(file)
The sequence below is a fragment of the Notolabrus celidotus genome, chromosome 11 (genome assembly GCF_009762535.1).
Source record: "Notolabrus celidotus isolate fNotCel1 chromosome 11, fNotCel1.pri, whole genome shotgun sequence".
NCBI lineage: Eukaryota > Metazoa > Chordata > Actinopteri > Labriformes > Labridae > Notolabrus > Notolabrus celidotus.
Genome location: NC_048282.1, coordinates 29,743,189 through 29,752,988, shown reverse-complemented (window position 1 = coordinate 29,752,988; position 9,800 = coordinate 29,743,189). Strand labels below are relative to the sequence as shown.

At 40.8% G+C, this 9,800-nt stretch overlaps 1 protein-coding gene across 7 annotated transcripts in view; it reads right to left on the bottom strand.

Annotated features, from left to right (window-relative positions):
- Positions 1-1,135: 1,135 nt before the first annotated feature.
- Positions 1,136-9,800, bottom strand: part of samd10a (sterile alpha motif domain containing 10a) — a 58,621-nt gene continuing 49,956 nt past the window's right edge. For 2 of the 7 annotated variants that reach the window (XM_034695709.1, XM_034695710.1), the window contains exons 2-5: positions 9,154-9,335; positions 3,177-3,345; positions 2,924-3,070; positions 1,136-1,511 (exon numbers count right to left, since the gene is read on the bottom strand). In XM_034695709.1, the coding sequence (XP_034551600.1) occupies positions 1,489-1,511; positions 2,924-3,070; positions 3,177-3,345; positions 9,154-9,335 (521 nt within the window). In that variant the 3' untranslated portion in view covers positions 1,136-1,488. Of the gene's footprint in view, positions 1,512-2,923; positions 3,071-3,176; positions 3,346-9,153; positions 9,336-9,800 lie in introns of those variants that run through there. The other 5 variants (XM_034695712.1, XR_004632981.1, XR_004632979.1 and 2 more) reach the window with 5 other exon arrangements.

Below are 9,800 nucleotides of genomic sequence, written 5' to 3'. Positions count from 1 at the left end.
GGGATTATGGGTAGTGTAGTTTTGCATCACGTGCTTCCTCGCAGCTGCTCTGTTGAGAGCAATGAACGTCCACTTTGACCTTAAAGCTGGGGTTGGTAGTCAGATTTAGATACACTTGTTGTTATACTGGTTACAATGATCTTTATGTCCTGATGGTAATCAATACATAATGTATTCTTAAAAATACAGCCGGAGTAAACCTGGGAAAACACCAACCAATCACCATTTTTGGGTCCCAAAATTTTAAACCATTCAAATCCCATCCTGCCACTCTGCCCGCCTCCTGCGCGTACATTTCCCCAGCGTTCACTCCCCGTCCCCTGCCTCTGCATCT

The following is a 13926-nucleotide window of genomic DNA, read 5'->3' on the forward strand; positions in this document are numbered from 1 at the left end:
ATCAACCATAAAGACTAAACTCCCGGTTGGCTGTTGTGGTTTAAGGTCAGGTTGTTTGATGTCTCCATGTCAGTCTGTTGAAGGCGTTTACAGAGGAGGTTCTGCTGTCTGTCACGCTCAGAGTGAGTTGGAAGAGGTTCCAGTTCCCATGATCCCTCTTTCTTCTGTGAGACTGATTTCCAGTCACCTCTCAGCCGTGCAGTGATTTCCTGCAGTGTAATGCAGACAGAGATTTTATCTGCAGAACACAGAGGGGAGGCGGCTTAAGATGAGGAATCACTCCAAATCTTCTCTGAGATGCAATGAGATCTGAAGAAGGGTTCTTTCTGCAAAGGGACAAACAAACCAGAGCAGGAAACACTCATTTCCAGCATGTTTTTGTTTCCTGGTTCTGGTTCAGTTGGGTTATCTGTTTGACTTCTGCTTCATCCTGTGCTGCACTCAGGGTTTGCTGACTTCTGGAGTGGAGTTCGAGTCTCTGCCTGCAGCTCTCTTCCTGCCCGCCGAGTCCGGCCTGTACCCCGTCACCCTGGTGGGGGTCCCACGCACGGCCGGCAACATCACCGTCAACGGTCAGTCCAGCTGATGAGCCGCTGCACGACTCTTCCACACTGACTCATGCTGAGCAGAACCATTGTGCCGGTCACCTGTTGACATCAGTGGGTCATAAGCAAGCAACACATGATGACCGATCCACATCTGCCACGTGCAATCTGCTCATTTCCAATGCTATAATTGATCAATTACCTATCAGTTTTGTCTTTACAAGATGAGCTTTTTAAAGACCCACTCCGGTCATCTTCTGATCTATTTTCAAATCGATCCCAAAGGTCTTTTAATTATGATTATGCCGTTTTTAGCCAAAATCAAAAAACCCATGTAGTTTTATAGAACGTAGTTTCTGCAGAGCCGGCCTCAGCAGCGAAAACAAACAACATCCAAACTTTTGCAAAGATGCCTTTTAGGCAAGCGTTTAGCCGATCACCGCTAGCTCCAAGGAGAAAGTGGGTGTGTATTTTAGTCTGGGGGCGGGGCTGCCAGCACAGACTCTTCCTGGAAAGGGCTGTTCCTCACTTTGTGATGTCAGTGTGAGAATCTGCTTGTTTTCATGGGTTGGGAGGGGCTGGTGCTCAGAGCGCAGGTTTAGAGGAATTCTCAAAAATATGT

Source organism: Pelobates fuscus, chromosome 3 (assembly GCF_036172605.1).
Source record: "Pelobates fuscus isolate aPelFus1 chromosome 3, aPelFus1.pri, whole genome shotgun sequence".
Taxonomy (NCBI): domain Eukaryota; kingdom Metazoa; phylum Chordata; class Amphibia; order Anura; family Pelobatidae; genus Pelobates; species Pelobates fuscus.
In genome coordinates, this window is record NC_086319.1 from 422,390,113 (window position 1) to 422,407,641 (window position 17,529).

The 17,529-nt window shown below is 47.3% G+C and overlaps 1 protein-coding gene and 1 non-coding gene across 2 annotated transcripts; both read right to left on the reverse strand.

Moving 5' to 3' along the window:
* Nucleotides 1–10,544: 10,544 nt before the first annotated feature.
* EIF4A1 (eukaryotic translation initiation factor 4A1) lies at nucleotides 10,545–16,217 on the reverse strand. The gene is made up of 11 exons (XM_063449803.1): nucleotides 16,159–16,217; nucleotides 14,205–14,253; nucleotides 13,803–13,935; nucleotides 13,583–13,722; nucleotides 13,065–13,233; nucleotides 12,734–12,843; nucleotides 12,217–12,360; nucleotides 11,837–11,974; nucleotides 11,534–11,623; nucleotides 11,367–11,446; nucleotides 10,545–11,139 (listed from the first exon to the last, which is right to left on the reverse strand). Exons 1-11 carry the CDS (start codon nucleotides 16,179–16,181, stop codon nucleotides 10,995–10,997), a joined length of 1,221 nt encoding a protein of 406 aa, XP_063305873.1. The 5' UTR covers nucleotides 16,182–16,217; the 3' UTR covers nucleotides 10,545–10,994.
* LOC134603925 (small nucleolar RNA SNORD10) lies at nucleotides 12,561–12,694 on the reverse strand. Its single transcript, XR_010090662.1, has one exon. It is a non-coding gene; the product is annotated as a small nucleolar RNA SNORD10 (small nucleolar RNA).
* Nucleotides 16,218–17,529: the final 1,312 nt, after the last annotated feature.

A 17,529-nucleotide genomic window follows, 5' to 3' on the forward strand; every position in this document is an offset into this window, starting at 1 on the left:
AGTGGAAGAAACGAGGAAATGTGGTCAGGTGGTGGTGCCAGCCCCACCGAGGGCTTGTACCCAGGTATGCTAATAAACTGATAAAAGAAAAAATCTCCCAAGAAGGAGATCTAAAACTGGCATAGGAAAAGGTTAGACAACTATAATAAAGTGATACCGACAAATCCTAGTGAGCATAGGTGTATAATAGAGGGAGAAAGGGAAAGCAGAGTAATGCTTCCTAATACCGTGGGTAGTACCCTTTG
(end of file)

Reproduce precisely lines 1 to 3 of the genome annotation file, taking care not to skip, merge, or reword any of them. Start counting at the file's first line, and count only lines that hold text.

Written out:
The sequence below is a fragment of the Notolabrus celidotus genome, chromosome 11 (genome assembly GCF_009762535.1).
Source record: "Notolabrus celidotus isolate fNotCel1 chromosome 11, fNotCel1.pri, whole genome shotgun sequence".
NCBI lineage: Eukaryota > Metazoa > Chordata > Actinopteri > Labriformes > Labridae > Notolabrus > Notolabrus celidotus.